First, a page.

The case for micro-adventures, and getting out of your own way.

HospitalMala-640x640I live with something called “Graves Disease.” It reared it’s ugly head the week Hurricane Katrina blew in back in 2005, a fitting harbinger for the health storm that was about to come along for the ride. When I get sick, instead of my immune system attacking the illness, it attacks my organs. There is no cure, and at the moment it’s kicking my butt.

While there’s no magic bullet to knock it down, there are certainly things I could be doing better to manage it. A lot of us underestimate the importance of getting enough rest, managing the stress in our lives effectively, and maintaining a healthy headspace. I’m finding as I get older, ignoring these 3 comes with a much greater price. There are days I am physically ill, others when I can barely hold up the weight of my own head, and more when the pain is crippling.


So how the heck do I expect to live the life of an Adventure Diva with that mess on my plate?

Quite well, not in spite of it, but because of it.

Making choices that make me happier, less stressed, help me sleep better and feel more connected are also the choices that will keep me well. Adventure has medicinal effects. It lowers stress, reducing the flow of cortisol that wreaks havoc on our system (high blood pressure, lower metabolism, depression, diabetes and osteoporosis). It releases endorphins, dopamine and serotonin, the “happy drugs” our body self-medicates with, reducing depression and improving memory. It gets us moving, connecting, and changing habits and behaviours that have been feeding into a cycle of at-risk health.

The kicker? You don’t have to be rich to do it, to get out there and start having those adventures.


So I’m on a mission.

I’m going to experiment boldly and broadly until I find the secret sauce: micro-adventures, epic adventures, volunteer adventures, pilgrimages, and more. I’m starting small, and bootstrapping my way up.

Chestnuts roasting on an open fire.I’ve been a hermit for the better part of ten years, so I needed to ease my way into it slowly, starting with the tiny little feasts in my own backyard, including hands-on events at the local art gallery and festivals downtown.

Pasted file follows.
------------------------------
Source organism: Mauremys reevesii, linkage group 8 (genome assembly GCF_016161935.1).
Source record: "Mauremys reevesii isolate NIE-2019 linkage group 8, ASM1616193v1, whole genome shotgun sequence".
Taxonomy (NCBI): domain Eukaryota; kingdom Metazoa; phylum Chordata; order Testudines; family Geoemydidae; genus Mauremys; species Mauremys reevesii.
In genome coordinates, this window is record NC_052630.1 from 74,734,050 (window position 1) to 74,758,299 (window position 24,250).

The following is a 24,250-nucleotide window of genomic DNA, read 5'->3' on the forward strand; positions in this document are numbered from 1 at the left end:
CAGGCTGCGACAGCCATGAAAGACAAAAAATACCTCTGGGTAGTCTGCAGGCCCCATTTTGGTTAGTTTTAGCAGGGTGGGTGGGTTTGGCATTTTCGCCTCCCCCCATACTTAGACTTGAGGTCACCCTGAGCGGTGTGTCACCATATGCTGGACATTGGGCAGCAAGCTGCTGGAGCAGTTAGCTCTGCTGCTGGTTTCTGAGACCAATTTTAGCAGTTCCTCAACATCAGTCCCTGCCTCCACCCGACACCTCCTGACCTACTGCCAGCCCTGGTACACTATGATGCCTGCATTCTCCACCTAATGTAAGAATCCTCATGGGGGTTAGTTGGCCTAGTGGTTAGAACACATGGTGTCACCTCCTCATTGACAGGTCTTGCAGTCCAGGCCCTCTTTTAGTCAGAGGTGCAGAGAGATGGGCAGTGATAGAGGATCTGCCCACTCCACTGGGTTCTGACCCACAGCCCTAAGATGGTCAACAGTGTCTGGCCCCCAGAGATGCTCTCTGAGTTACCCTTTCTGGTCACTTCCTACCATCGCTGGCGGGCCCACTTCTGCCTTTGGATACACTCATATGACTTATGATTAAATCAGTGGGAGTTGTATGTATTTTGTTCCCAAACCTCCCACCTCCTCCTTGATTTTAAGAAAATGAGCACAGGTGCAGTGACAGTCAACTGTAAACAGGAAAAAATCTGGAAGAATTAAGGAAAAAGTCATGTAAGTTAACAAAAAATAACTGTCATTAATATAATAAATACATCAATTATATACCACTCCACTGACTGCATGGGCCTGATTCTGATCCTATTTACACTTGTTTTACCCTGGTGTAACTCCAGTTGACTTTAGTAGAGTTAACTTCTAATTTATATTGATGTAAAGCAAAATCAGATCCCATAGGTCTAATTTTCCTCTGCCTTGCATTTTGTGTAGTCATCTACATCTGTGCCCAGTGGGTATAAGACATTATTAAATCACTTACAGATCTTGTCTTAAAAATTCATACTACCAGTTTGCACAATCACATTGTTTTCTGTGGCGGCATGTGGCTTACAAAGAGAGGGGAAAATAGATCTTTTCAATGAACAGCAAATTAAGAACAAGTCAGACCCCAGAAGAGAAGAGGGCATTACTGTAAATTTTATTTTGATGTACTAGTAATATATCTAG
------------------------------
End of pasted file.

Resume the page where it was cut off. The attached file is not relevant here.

This has had me experiencing my very first roasted chestnuts; tasting local mulled wines; making my own books; drinking hand-picked tea from Dawson City, Yukon with a Métis artist; and transcribing historic First Nations treaties onto handmade linen paper that will be pasted onto a canoe and paddled across 3 continents. I even got to be a kid again on the rides at a good old fashioned country fair.

The Treaty CanoeI have met so many different kinds of people, each who have opened me up to new ideas, and even more new adventures. Some have shared interests, like the tiny housing movement or building treehouses and strawbale housing. Others love old analog cameras and getting down in the dirt on their belly to capture a moment in the world, as I do. Some teach belly-dancing and reiki. Some love to write and tell stories that change lives.

There has been a litany of apostles of adventure in all of it’s forms, with each opening a new door as we connect.


The case for connecting.

Stephen Mitchell, Sprucewood Shores Estate Winery, at the Winter Fest wine tasting, Green Bean Café at the Windsor StarKitchen tables, in all their forms — literal, or in a coffee shop, a art gallery exchange, or even online — are great catalysts for all means of adventures, great and small.

For when you start connecting, sharing and guiding each other along the way, everything becomes possible.

That’s why the first place I started here at the Adventure Lab was with our own digital kitchen tables.

(Why not drop in and introduce yourself, and tell us a bit about your own favourite micro-adventures?)


Micro-adventures mean starting small.

Sakura Temple - Shikoku PilgrimageThey give us courage, and new ideas, and unexpected allies to help show us the way. My own have gifted me with a bumper crop of each of these things, which leave me excited for what comes next …

I’m now plotting a course that will take me to a ranch to learn how to build a strawbale house; on a summer soul trek to chase tornadoes with professional storm chasers; to work with an orchestra to record at least one of my musical compositions; to Tuscany to write “the Great Canadian novel” (and yes, I appreciate the irony of the geography); and perhaps even a trip to India to help build a school at an orphanage some day.

And I’m going to trade those bloody awful hospital gowns in for a white robe and a walking stick on the Shikoku Pilgrimage in Japan.

So what will YOU do with your one wild and precious life?

Seize the day, sister Adventure Divas! The world is your damned oyster …




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